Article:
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'What Real Friends Do': How to Navigate Tough Conversations About COVID-19

A "Stay Home" sign is taped to a driver's vehicle as she passes Christmas lights during a car caravan of nurses calling for people to remain home amid a coronavirus surge last month in El Paso, Texas.
Mario Tama
Getty Images
A "Stay Home" sign is taped to a driver's vehicle as she passes Christmas lights during a car caravan of nurses calling for people to remain home amid a coronavirus surge last month in El Paso, Texas.

As it gets colder, and harder to gather outdoors, some of Kenzie Billings' conversations with her loved ones are feeling a bit more fraught.

"It's felt frustrating at times. You know, you can feel energy from people in terms of wanting to be together," the 29-year-old from Portland, Ore., says.

Her sister, who is pregnant, has been taking social distancing rules very seriously, she says, but others in the family are more eager to get together indoors. And she has found it especially hard to navigate these negotiations without being face-to-face.

"So there's a lot of push and pull there in terms of, 'OK, where are my boundaries?' And then exerting those boundaries is actually really hard, with the people that you love," Billings says.

Hospitals in many parts of the country are reporting another surge in coronavirus patients. That follows the Thanksgiving holiday when many families gathered despite public health recommendations.

The spike in COVID-19 numbers, coinciding with the holidays, is forcing many people to have difficult conversations with friends and family about whether and how to gather.

Communicating through misinformation

For Desiree Middleton, 50, in Los Angeles, the pandemic has also been hard on some relationships. Middleton says the swirl of misinformation around the coronavirus has complicated discussions about the need for mask-wearing and social distancing. She's even lost some friends.

"I have people that don't believe the virus is real; they feel like it's a government conspiracy," Middleton says. "These are friends that I've known since middle school. One friend, I was in her wedding."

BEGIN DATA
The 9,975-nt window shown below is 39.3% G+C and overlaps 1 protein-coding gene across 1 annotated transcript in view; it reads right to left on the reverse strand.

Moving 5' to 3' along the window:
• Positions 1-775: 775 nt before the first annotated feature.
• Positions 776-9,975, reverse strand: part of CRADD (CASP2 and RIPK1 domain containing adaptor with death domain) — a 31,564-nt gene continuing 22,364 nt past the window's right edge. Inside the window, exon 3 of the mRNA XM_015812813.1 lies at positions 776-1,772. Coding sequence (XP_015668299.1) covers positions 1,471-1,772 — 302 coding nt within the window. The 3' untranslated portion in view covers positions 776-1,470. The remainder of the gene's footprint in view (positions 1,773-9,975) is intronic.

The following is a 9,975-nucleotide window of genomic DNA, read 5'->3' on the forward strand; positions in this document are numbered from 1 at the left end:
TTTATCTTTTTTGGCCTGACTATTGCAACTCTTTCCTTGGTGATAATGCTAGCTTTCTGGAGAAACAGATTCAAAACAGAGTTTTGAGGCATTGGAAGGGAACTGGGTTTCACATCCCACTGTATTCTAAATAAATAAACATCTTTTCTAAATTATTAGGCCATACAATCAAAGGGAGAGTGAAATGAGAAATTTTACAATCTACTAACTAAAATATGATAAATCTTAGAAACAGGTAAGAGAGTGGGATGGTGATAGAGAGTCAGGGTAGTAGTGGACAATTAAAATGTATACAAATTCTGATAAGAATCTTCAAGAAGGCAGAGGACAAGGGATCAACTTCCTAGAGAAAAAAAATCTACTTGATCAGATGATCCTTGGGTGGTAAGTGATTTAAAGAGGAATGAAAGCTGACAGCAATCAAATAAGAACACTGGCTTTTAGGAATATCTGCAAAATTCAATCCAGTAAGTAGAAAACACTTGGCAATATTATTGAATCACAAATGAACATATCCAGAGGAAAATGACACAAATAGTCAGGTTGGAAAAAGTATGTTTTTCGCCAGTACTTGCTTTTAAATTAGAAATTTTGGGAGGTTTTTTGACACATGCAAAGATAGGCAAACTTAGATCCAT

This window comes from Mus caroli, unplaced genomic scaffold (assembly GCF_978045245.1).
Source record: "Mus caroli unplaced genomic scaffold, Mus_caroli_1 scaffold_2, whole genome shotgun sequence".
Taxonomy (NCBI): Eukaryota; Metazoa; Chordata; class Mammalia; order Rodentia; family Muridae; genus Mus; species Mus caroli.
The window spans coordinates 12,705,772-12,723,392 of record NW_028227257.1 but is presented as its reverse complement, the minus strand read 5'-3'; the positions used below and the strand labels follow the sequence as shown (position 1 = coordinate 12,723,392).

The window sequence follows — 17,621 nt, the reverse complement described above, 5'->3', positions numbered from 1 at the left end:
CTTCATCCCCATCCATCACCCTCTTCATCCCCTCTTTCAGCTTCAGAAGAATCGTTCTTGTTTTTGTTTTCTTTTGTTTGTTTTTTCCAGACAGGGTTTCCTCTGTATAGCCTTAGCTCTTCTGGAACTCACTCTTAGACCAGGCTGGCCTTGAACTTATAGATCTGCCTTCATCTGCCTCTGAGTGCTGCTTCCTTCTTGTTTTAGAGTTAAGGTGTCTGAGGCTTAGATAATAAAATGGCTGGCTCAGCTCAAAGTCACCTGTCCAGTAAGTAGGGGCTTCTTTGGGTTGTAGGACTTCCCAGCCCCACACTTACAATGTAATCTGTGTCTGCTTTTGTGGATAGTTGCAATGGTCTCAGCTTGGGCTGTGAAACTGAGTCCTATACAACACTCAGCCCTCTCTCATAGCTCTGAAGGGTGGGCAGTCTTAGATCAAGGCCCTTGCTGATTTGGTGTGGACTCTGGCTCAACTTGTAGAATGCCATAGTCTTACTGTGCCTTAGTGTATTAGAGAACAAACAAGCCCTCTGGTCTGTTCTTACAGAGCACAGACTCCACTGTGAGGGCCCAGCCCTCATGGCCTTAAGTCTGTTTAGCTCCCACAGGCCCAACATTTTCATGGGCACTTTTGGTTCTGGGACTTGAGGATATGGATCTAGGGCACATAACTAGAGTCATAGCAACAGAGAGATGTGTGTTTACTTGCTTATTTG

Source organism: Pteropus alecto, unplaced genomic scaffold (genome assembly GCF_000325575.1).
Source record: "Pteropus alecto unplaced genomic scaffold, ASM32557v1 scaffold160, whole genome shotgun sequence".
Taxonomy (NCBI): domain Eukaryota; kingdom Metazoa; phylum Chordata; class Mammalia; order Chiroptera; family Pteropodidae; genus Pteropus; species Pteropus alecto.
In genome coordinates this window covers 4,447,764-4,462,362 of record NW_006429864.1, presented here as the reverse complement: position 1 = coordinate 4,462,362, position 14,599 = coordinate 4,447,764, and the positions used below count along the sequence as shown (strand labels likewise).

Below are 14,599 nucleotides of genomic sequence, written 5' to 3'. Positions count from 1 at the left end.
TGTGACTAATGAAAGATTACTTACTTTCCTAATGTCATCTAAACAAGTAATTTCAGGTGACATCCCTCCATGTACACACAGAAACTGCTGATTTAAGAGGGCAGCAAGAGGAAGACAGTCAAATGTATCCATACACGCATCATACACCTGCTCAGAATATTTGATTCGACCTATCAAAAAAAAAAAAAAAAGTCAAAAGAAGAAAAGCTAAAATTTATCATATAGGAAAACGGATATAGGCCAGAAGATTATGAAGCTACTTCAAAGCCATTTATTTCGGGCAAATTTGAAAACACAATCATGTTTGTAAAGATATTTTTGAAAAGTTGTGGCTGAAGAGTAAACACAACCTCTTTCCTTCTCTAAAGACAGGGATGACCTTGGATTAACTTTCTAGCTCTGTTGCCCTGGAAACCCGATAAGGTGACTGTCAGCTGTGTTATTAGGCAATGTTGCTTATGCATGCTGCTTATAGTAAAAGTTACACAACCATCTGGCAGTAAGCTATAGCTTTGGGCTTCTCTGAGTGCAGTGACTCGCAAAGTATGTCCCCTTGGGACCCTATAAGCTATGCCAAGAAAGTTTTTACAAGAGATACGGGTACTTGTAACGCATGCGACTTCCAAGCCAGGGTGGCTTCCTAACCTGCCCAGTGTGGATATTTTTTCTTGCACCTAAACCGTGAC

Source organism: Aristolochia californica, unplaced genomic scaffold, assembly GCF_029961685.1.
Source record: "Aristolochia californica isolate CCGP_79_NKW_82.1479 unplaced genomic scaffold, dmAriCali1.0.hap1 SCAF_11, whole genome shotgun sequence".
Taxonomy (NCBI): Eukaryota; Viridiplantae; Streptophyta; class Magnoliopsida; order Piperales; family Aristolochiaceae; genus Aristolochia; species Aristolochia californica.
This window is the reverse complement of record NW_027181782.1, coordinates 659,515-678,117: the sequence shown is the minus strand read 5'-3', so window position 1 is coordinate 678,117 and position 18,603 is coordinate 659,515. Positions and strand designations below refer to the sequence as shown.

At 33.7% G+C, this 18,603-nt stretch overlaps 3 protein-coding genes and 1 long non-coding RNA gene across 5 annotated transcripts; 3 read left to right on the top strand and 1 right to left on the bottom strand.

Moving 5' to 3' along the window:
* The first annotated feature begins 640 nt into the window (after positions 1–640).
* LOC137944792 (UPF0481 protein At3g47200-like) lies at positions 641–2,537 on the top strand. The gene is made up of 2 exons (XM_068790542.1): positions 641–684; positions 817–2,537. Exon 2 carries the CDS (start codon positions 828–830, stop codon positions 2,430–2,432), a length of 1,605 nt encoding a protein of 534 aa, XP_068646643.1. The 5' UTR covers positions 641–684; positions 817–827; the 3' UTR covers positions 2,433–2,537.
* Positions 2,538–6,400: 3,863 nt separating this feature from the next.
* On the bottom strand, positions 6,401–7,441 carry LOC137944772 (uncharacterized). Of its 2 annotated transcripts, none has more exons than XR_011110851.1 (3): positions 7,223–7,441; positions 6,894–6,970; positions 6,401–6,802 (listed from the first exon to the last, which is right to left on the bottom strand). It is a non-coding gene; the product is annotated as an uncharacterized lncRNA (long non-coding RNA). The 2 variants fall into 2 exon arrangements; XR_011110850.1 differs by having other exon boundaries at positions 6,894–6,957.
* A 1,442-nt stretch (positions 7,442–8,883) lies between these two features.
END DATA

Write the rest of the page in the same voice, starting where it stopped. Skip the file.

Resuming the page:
The denialism she's witnessed among some old friends is particularly painful, Middleton says, because she's had family members who've been sick with the virus.

Connecting, creatively and safely

Even for a physician, asking loved ones to wear masks and stay distant from each other can be difficult, says Dr. Tista Ghosh, an epidemiologist in Colorado and the state's former chief medical officer. Ghosh says she's had difficult conversations in her own family, and she advises keeping the focus on the desire to keep everyone safe and healthy.

"One of the things that I think is important to acknowledge upfront is that you care about them and you don't want anything to happen to them, and it's not just about you," Ghosh says. "I think putting that out there upfront, especially with older parents, is important."

Ghosh advises looking for safer ways to connect, such as eating a holiday meal separately and then going for a walk together, or even meeting up in different cars for a tailgate party.

Offering creative alternatives can help soften the impact of conversations about social distancing, says Alise Bartley, a counseling professor at Florida Gulf Coast University.

"Is it about saying 'no'? Or, is it about trying to figure out what to say 'yes' to?" Bartley says. "Based on each person's level of comfortability, how do we discern, 'Yes, I can do this, but I can't do this?' "

"We're actually sharing the deep, painful parts of our lives"

The pandemic, and the social distancing it's necessitated, have strained some social connections. But they've forced others to become deeper and more genuine.

"In this specific time, it feels so much more important that we have those conversations," says Thomas Davidson, 18, who lives near Philadelphia with his parents and two siblings. "When we see the political headlines, when we see the news about COVID, it feels like these are conversations we can't just push to the side and focus on our family dynamic. It feels like these are conversations that need to be had."

Davidson says it's been frustrating to witness some of his family members' skepticism about the need for social distancing, but the stress of the pandemic also made him appreciate them more.

"It can be hard, but at the end of the day, they're still family," he says.

For Middleton, in Los Angeles, it's also been a time to communicate more honestly with some of her friends.

"I think before the pandemic, a lot of us were just on surface-level friendships," she says. "And now we're actually sharing the deep, painful parts of our lives with each other, and saying things that last year I was like, 'Oh, I never would have told you this because I'd never want you to think this about me.' "

Middleton recently had to turn down an invitation to visit another close friend because she didn't feel safe getting on a plane – and her friend's response made her feel closer, she says.

"She was like, 'OK, when that vaccine comes, you're gonna be here,' and I'm like, 'Absolutely,' " Middleton says. "Because that's what friends do – we understand each other – that's what real friends do."

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Sarah McCammon
Sarah McCammon is a National Correspondent covering the Mid-Atlantic and Southeast for NPR. Her work focuses on political, social and cultural divides in America, including abortion and reproductive rights, and the intersections of politics and religion. She's also a frequent guest host for NPR news magazines, podcasts and special coverage.